The good news is that the correct type of bus arrived to pick us up in Taupo and, as a result, there was no problem transporting the bikes.

The 8km ride to our accommodation was a very pleasant and hassle free introduction to The Bay’s excellent walking and cycling infrastructure.

Our accommodation in Napier was a splendid AirBnB at Westshore, a flat and interesting pedal along the waterfront from the bus station.

Driftwood art on the beach during the Water Ride
A bridal party passed us.
And a few minutes later we were in a wetland wilderness.
Marvelling at the mixed farming – the geese and sheep seemed to coexist
And then into the city to take in the splendid Art Deco buildings.

Napier turned on splendid cycling weather until the day we left when the promised showers materialised and gave us our first taste of getting wet, then dry, then wet again. The bikes have that dirt tracking look after we had ridden through puddles on the limestone sand surfaces.

Coat on or off? Another shower sweeps down from Te Mata peak and across the vines.
One of the pickers harvesting peaches gave us the thumbs up.
Ruth in her aqua attire admiring the laden apple trees

We loved our day rides in and around Napier. We are very envious of their walking, cycling and other non-car mobility infrastructure. As always, it is great to visit a vibrant smaller centre, especially one with their eyes on more sustainable future transport options.

Havelock North represented the end of the easy riding in the Bay. It also signalled the return of the hot and clear summer weather.

The pool was not the oresent when the Queen Mum stayed. We enjoyed cooling off in it.

Ruth told me that the Queen Mother had stayed in our bed and breakfast and we were in her room. The room must have been pretty disappointed when we turned up.

I gave Ruth an in-depth briefing of our ride through to Waipukarau. This was the ride that had slipped under my radar – 60km, all uphill and with 530m of ascent the distance and climbing was going to really test both bikes and us.

A colourful collection of beehives.

There was a bit of early morning mist as we left but the clouds soon cleared and by early afternoon the temperature was nudging 30c and the heat coming off the road was pretty impressive/ moisture sapping. Despite the challenging conditions the ride itself was great. Good road and hardly a car or truck to be seen. We met up with a couple of the same age from Bristol who were biking from Cape Reinga to Wellington, with no pedal assist. Made us feel like the cheats that we are. However, we seemed to be as thirsty as them when we stumbled across the Patangata Tavern, a pub in the middle of nowhere.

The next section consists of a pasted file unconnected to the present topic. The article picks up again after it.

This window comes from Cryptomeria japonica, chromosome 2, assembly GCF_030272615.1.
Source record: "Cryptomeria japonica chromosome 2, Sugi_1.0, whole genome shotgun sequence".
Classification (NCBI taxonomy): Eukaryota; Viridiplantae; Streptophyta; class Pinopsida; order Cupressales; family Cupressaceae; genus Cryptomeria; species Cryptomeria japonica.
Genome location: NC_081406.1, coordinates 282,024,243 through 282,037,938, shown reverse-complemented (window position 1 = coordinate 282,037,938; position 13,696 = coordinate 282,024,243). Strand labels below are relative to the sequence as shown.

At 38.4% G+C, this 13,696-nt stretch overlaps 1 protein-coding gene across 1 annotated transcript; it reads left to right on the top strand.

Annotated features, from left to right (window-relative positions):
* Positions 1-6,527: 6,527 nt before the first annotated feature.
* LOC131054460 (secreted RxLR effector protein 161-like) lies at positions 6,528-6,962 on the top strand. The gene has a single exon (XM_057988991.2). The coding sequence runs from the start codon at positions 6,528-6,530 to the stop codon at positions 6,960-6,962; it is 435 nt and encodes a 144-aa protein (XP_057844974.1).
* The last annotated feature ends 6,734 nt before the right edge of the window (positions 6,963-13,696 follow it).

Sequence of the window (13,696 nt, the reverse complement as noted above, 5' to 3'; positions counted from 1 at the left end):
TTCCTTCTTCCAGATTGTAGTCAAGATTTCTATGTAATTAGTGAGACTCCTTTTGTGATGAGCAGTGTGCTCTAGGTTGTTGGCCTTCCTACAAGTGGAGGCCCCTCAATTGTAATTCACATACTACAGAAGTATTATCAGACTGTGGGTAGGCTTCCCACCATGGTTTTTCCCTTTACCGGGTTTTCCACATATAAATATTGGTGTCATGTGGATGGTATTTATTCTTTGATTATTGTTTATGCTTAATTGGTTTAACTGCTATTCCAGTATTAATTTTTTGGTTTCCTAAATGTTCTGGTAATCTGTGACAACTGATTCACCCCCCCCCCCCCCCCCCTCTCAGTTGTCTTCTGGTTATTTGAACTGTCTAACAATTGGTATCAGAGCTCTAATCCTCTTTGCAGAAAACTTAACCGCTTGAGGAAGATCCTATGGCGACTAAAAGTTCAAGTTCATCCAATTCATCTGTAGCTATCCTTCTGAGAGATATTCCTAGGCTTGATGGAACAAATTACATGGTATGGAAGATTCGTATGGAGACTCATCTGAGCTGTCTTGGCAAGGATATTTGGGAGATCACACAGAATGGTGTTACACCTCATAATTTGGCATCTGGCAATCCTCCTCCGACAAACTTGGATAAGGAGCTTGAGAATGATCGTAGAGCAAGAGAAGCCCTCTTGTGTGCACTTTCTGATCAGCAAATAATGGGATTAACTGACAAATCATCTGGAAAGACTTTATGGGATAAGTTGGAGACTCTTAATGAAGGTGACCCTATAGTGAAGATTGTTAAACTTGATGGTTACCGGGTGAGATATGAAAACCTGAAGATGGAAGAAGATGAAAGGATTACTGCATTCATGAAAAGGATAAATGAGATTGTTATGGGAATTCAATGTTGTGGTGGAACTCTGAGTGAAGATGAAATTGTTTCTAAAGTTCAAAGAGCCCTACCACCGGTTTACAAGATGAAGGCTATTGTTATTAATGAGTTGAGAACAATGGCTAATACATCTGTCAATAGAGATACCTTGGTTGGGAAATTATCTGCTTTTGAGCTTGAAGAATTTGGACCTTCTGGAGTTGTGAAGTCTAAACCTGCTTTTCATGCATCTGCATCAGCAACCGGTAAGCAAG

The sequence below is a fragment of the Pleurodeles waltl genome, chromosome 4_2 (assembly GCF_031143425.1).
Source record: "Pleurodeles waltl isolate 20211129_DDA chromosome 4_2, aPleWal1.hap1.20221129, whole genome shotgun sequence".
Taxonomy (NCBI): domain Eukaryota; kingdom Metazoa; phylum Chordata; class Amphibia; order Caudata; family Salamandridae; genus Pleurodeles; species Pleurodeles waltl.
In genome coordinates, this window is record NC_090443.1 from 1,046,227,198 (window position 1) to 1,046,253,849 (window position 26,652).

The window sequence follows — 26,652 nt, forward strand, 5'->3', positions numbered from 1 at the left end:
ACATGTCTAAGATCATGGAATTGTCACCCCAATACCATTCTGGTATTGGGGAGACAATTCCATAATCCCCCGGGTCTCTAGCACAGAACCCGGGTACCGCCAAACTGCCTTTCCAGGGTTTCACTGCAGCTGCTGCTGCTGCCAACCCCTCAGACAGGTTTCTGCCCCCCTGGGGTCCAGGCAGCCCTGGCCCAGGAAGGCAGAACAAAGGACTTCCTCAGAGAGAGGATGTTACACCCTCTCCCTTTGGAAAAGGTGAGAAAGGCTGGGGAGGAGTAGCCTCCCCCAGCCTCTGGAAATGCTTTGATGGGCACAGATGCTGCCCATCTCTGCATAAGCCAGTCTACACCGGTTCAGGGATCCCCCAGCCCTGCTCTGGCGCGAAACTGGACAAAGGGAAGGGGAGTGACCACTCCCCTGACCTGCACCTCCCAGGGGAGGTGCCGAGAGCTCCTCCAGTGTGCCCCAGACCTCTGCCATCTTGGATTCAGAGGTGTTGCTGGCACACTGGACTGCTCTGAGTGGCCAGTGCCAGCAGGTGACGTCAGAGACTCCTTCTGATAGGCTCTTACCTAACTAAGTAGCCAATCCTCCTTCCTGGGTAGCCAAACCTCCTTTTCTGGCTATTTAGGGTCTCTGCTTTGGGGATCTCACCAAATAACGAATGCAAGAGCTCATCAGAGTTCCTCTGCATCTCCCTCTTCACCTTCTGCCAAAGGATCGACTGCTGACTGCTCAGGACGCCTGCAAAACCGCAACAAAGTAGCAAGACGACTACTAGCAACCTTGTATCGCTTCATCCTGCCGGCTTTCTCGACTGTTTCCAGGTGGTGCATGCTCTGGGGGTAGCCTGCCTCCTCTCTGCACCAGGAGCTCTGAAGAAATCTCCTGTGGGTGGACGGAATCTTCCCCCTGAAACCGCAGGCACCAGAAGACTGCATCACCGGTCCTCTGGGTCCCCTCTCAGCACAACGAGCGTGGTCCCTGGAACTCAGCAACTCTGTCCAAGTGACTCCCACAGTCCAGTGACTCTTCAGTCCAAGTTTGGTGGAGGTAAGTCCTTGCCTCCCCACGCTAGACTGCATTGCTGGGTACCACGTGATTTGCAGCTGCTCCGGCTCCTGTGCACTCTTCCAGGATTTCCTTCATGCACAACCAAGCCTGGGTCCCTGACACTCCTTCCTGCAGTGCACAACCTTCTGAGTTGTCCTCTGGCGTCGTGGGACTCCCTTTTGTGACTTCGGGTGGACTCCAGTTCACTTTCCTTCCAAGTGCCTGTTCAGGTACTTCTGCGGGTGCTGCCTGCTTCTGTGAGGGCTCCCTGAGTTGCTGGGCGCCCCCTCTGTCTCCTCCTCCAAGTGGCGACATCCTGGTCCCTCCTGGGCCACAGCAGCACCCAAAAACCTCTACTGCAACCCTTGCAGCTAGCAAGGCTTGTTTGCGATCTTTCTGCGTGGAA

The view of the Tukituki river and valley and the lack of other road traffic made a pleasant riding combination
Roads to ourselves – the way we like them.
In the middle of nowhere the Patangata tavern was like an oasis for our little caravan.
Our ride took us alongside the Tukituki river for most of the day – unfortunately we were following it towards it’s source which meant a steady uphill ride.

We had clocked up the designated 60km well before there was any sign of Waipukurau. This is not a good thing as Ruth is now and odometer watcher (kind of like a clock watcher) and once the budgeted kilometres have expired the ‘bonus’ distance invokes a lot of bleating and accusations of “doing a Trump”. We biked through that pain and 66km saw us biking up the path to The Vicarage, our overnight stay in Waipukurau. A nice shower and a cup of tea works wonders with Ruth.

Ruth was happy to chill out in the shade of the veranda at The Vicarage.

Tomorrow we bike out to the coast (we are heading DOWN to sea level Ruth). The weather for the next four days promises to be very hot so I am measuring and remeasuring distances to avoid the over-budget-blues. Apparently our internet connectivity falls off the edge of the earth down the road so this will be the last update for a while.

We are pretty much halfway into our journey. The camera that I mulled over bringing has packed a major sad and is now “dead weight” in my bag. My gel seat cover decided that after seven years of abuse it would fall to bits. On the gain side, we acquired a camera bag as a front bag for Ruth’s bike and that has improved her setup immensely. It is better than mine and I am a little jealous. But yesterday I found a new seat cover that I can start a new cycle of abuse with. We are enjoying the ride, every day brings something a little different and the fact that we are riding toy bikes means that many locals want to chat.

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